Roast Turkey with American Apricot Stuffing and Apricot Madeira Sauce
Turkey is often cooked in the same way, so it's wonderful to break with tradition and go for something completely different. If you've never cooked a turkey before, I guarantee you will be successful!
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|You will also need some extra-wide turkey foil and a roasting tin measuring 12 x 16 in (30 x 40 cm).|
This recipe first appeared in Sainsbury’s Magazine (Guide to Poultry and Game Cookery).
The first thing you need to do when you get the turkey home is to remove the giblets, rinse them under a cold running tap, place them in a saucepan with 1½ pints (850 ml) water and the rest of the stock ingredients and bring them up to simmering point.
Remove the scum from the surface, then let the whole thing simmer gently, half covered, for 1½-2 hours. Then strain the stock and, when it's cool, store it in a refrigerator until needed. Before embarking on cooking a turkey, it's essential that you read my notes (see link at the end of the recipe). First of all, make the stuffing: to do this, you need to melt the butter in a large frying pan over a medium heat and lightly fry the onion, celery and chunks of sausagemeat until they are lightly browned and golden at the edges. This will take about 8-10 minutes.
After that, tip them into a large bowl and add all the other stuffing ingredients, mixing these together well and adding a good seasoning of salt and freshly milled black pepper.
To stuff the turkey, loosen the skin at the neck end, gently pushing it away from the breast using your fingers. Then pack the stuffing in, but not too tightly, as it will expand during cooking. Don't expect to get it all in as what's left over will go into the body cavity. Pat it to make a nice round shape and then secure the flap underneath with a small skewer or a couple of cocktail sticks.
Now add the rest of the stuffing to the body cavity, then place two large sheets of foil across the roasting tin, one widthways and one lengthways. Then lay the turkey on its back in the centre of the tin and spread it generously all over with the softened butter, making sure the thighs are particularly well covered (use your hands for this).
Next, season the bird all over with salt and pepper and finally lay the slices of pancetta all over the breast and legs, overlapping each other. Now wrap the turkey loosely in the foil: the parcel must be firmly sealed but roomy enough to provide an air space around most of the upper part of the bird. So bring one piece of foil up and fold both ends over to make a pleat along the length of the breastbone.
Then bring the other piece up at both ends, and crimp and fold to make a neat parcel. Now it's all ready for the oven. Pop it in and cook it at the initial high temperature for 40 minutes, then reduce the heat to gas mark 3, 325°F (170°C), and let the turkey cook slowly for a further 3½-4 hours. Finally, turn the oven up to gas mark 6, 400°F (200°C) and get someone to help you lift the turkey out of the oven – it's very heavy!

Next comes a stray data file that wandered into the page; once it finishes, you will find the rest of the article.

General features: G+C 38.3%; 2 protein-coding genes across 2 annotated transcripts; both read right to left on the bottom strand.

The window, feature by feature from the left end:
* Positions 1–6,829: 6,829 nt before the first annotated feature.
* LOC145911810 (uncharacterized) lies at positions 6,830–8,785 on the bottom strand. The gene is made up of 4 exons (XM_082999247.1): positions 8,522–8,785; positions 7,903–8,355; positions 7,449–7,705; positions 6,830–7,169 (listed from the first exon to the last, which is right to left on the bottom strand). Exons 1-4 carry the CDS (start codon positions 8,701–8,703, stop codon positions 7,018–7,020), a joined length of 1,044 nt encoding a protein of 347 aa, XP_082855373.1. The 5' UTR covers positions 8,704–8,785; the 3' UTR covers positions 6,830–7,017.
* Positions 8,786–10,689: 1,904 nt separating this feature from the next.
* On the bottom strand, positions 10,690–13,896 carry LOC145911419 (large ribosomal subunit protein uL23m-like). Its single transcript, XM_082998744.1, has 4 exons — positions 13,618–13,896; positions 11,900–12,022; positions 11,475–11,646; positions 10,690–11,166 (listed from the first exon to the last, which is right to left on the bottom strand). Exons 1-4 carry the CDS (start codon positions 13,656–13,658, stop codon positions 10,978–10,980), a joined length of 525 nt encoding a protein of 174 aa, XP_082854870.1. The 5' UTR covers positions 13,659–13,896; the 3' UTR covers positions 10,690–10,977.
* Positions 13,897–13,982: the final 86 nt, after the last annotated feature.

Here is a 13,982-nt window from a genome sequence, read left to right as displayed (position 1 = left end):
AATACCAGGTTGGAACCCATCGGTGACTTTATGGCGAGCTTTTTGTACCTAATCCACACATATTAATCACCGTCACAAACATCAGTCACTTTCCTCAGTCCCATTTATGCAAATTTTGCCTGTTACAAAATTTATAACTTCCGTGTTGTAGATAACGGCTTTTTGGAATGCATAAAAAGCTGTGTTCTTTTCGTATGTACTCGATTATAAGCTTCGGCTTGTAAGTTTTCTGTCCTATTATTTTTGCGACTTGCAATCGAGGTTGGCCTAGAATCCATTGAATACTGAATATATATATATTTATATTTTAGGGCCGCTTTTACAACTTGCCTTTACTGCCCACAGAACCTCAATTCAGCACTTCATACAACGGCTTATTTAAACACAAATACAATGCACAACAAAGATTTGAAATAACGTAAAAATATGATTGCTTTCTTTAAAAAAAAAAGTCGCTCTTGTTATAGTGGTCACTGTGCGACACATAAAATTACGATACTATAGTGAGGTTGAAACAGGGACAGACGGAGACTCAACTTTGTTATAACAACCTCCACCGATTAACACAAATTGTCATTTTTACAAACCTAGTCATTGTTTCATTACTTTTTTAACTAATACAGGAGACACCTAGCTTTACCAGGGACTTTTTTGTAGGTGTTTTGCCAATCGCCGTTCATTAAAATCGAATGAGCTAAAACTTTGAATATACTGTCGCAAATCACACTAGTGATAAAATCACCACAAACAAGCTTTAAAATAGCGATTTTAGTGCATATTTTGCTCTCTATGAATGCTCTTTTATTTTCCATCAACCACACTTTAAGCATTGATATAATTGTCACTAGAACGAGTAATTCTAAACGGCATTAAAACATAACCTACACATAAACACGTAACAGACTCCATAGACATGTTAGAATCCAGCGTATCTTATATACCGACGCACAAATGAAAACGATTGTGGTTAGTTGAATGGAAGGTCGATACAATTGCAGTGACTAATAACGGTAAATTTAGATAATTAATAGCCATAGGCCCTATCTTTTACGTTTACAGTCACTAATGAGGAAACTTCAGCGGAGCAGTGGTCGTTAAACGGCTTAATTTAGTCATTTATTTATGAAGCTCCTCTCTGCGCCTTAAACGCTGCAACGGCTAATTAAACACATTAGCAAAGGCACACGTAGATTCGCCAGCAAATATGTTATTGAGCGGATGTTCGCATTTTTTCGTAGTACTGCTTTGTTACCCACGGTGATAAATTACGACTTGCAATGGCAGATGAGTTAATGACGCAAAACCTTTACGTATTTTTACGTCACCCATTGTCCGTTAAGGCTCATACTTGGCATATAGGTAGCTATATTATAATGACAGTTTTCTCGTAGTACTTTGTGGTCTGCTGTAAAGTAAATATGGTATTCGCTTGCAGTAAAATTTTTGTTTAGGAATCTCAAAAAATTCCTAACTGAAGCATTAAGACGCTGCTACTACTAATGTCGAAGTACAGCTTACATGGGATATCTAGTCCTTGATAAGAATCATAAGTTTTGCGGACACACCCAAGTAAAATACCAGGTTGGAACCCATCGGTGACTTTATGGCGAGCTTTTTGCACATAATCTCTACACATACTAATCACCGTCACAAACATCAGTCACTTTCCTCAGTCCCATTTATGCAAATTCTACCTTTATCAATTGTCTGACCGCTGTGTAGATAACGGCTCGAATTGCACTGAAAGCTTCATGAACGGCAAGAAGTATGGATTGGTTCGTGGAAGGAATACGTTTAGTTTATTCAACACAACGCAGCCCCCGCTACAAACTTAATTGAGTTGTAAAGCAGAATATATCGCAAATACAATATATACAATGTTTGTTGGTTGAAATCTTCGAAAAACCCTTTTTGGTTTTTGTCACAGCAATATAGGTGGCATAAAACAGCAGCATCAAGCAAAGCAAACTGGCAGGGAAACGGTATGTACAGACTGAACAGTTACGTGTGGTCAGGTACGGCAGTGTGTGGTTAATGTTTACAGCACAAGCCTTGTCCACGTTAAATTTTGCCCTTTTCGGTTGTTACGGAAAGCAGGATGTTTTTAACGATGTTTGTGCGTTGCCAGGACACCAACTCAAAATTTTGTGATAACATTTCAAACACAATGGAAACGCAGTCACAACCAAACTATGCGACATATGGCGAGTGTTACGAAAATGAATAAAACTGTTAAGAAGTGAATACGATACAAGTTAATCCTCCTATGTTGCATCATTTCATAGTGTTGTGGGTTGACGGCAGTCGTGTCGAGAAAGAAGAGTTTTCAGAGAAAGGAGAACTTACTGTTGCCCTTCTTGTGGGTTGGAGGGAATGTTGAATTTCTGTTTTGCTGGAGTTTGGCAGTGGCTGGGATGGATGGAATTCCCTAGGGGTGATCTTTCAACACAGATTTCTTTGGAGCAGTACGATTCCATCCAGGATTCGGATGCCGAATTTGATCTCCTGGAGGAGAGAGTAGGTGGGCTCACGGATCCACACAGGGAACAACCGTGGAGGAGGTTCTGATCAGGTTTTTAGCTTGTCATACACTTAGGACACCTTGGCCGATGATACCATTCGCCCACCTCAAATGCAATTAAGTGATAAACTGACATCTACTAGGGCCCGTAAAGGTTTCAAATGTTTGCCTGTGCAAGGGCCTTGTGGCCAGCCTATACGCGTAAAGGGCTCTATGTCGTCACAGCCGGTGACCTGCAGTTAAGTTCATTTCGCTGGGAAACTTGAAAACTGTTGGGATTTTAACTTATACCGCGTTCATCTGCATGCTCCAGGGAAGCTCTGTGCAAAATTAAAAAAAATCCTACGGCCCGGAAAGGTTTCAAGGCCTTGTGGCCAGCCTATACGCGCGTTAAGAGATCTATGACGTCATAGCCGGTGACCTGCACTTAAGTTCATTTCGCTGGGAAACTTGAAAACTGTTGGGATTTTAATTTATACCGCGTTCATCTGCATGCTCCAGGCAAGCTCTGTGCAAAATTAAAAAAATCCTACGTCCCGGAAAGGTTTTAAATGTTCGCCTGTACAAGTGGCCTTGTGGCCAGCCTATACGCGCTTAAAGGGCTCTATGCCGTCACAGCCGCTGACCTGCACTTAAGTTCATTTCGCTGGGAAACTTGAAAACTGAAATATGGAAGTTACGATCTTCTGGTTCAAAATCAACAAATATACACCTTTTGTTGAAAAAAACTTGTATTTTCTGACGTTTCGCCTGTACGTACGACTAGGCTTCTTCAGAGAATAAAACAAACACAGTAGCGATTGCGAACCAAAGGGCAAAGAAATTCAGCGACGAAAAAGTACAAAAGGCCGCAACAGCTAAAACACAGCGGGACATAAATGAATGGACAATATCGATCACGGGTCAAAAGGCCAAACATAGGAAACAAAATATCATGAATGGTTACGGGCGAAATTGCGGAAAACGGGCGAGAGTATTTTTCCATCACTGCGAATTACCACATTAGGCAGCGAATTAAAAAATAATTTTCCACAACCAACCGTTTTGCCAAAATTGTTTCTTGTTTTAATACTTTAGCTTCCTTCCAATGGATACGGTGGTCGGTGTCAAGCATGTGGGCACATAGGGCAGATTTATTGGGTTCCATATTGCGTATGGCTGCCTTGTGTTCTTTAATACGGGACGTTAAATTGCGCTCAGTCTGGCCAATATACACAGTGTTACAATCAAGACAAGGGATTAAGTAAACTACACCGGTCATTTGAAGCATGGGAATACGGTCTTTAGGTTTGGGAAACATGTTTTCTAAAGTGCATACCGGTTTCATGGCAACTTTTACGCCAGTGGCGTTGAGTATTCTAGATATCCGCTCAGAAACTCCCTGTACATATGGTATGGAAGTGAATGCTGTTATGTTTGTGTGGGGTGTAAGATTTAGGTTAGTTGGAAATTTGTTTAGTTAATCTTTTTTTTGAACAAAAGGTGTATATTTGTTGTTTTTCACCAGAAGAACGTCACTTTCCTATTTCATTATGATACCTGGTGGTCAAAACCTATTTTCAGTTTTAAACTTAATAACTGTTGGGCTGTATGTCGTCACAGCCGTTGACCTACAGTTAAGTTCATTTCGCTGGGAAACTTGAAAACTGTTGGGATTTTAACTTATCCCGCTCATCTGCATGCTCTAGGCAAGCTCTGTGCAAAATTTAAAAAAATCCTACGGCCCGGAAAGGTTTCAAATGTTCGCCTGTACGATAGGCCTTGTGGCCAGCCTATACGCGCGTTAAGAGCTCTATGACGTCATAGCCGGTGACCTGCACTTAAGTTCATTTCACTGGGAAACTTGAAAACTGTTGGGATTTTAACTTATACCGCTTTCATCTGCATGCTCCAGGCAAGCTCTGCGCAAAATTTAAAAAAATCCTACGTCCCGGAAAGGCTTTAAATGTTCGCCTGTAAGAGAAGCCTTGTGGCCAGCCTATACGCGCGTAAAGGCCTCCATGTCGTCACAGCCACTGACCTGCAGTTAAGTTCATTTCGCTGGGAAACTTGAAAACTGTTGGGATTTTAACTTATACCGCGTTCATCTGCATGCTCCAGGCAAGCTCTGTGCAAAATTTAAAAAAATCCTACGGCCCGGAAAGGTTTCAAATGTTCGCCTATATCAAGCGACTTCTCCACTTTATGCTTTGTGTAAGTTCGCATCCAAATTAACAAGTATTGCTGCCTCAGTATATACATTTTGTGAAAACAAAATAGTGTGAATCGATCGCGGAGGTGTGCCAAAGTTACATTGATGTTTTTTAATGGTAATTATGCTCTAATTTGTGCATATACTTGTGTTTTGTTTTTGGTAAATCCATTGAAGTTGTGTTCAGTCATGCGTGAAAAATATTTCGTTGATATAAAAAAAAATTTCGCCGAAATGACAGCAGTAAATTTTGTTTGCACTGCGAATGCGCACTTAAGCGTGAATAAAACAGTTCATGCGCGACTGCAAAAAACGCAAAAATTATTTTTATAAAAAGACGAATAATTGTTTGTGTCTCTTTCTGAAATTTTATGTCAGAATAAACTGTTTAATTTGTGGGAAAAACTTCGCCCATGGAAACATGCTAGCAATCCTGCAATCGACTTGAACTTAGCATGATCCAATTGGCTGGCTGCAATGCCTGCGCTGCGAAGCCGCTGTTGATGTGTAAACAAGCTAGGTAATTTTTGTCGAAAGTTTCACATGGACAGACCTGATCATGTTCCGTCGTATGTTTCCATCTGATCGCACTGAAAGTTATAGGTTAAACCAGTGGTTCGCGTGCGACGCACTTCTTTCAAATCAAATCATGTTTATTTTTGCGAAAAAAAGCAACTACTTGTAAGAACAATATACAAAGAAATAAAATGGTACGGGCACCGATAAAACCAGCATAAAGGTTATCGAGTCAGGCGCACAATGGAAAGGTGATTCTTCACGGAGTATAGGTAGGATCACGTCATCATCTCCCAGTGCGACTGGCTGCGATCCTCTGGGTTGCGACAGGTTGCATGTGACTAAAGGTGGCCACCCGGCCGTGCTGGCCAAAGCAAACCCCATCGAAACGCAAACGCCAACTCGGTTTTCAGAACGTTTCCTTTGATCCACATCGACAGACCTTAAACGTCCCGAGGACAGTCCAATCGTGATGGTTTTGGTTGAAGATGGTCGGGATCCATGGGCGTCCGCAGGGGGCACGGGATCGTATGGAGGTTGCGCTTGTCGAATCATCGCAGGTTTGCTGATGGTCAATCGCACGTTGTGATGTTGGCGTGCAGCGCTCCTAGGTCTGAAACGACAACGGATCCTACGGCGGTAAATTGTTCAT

Then remove the foil from the top and sides of the bird, and place the pancetta slices on a small baking sheet. Now, using a long-handled spoon, baste the turkey thoroughly with all the buttery juices and then return it to the oven for a further 30-45 minutes to finish browning, giving it as much basting as possible during this time. Also, pop the pancetta into the oven to allow it to become really crisp and crunchy, as this is good to serve along with the turkey.
To tell whether the turkey is cooked, just pierce the thickest part of the leg with a skewer – if the juices run clear, it's cooked. Also, when you give the leg a little tug, you'll feel it give a little. After you remove it from the oven, give it at least 30 minutes, but up to 50 minutes, covered with foil in a warm place to relax. What happens during this time is that the juices which have all bubbled up to the surface will begin to seep back into the flesh, and this is what will make the turkey nice and juicy when you come to carve it.
Meanwhile, warm up 10 fl oz (275 ml) of the giblet stock and soak the apricots in it for 30 minutes. Then, to make the sauce, spoon off the excess fat from the roasting tin, leaving only the juices and about 2 tablespoons of the fat remaining.
Then place it over direct heat turned to medium, sprinkle in abut 2 tablespoons of flour and stir thoroughly to combine this with the juices.
Now using a wooden spoon, gradually add the madeira a little at a time, stirring well after each addition. Follow this with the rest of the giblet stock, this time using a balloon whisk, which is better as the sauce becomes more liquid.
Leave it to simmer gently whilst you whiz the soaked apricots and stock to a puree in a liquidiser or food processor, then finally add this to the sauce. Taste to check the seasoning, and its ready to serve.
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